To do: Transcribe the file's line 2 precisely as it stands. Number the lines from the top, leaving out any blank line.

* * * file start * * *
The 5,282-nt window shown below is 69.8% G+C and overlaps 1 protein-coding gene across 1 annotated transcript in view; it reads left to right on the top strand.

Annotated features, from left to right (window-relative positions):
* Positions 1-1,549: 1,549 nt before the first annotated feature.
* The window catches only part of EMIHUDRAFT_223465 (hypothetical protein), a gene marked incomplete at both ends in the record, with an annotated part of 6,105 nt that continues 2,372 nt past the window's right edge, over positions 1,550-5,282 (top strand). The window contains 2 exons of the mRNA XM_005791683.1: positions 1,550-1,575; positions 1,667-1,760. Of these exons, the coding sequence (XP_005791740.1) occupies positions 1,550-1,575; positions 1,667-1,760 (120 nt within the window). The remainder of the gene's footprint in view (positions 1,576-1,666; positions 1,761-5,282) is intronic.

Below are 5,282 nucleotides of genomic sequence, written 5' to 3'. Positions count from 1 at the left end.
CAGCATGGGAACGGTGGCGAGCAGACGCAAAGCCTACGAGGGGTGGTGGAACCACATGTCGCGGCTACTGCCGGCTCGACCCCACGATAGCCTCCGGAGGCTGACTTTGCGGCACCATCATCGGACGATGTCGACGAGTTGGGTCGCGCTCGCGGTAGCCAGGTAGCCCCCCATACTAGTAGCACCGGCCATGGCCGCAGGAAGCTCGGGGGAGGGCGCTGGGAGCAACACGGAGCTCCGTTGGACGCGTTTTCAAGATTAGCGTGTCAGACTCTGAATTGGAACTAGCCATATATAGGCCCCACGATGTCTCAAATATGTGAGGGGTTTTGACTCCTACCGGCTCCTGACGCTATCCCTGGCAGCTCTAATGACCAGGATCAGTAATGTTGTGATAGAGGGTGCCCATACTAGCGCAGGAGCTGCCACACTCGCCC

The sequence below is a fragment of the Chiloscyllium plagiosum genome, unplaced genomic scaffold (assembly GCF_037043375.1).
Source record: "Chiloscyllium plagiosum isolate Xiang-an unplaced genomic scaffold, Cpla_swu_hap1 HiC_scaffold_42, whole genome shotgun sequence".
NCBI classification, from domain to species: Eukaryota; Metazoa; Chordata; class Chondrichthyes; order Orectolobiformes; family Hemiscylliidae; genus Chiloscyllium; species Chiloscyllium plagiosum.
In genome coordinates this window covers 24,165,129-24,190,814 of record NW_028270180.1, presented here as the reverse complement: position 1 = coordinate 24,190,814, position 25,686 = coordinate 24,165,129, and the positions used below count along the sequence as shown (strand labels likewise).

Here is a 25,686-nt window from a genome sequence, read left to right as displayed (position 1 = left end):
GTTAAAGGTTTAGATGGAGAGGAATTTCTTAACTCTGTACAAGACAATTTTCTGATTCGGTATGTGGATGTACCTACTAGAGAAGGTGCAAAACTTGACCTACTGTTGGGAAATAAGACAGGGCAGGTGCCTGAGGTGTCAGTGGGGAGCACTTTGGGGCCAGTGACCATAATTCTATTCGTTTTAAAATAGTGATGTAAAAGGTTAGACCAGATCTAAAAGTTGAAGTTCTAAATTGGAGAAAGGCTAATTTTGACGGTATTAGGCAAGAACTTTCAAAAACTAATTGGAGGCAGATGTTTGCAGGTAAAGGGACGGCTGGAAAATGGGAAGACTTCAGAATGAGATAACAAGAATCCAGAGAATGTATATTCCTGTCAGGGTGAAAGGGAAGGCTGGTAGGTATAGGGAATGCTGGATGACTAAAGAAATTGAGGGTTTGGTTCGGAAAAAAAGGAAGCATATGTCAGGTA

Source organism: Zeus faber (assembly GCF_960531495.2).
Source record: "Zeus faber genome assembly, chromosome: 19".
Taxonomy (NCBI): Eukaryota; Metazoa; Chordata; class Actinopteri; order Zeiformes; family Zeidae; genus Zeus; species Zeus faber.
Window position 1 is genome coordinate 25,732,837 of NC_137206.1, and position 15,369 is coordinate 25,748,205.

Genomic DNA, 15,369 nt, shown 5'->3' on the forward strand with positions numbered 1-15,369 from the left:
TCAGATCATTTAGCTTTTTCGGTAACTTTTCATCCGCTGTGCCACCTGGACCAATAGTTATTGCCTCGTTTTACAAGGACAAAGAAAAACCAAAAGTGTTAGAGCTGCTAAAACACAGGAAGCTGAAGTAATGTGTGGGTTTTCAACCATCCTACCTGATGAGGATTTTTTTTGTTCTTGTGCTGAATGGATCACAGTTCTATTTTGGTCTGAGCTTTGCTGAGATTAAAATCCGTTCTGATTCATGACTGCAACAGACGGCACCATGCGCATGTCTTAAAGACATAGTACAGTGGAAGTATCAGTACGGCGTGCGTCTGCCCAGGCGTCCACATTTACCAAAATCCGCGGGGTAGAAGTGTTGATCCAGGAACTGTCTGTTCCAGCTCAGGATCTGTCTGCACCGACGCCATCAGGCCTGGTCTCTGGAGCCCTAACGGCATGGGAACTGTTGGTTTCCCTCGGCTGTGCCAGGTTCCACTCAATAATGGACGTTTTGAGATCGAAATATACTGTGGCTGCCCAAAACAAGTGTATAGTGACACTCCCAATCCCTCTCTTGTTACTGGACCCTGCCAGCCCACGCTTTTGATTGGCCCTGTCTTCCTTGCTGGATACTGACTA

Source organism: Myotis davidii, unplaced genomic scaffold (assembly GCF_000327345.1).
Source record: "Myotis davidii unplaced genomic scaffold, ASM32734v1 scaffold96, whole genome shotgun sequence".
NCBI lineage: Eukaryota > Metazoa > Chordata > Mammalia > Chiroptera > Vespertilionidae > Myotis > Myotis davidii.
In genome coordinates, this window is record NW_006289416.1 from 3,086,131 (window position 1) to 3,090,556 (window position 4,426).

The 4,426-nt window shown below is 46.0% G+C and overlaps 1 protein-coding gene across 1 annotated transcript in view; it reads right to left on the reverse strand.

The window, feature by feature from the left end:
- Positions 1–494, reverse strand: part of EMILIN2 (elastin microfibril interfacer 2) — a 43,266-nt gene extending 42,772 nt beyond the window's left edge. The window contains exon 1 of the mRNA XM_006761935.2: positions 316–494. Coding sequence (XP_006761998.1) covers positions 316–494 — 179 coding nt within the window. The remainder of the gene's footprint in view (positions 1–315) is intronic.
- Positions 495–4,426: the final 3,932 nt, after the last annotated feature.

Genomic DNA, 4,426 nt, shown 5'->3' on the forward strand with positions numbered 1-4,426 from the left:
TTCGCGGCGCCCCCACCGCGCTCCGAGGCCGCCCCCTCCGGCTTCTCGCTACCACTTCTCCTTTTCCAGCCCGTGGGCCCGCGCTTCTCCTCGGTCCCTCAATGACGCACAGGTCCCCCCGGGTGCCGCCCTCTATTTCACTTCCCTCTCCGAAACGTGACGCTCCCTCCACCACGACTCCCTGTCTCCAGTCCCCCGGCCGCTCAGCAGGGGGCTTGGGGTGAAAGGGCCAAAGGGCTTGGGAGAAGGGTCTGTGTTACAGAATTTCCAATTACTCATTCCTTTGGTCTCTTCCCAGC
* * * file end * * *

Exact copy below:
Annotated features, from left to right (window-relative positions):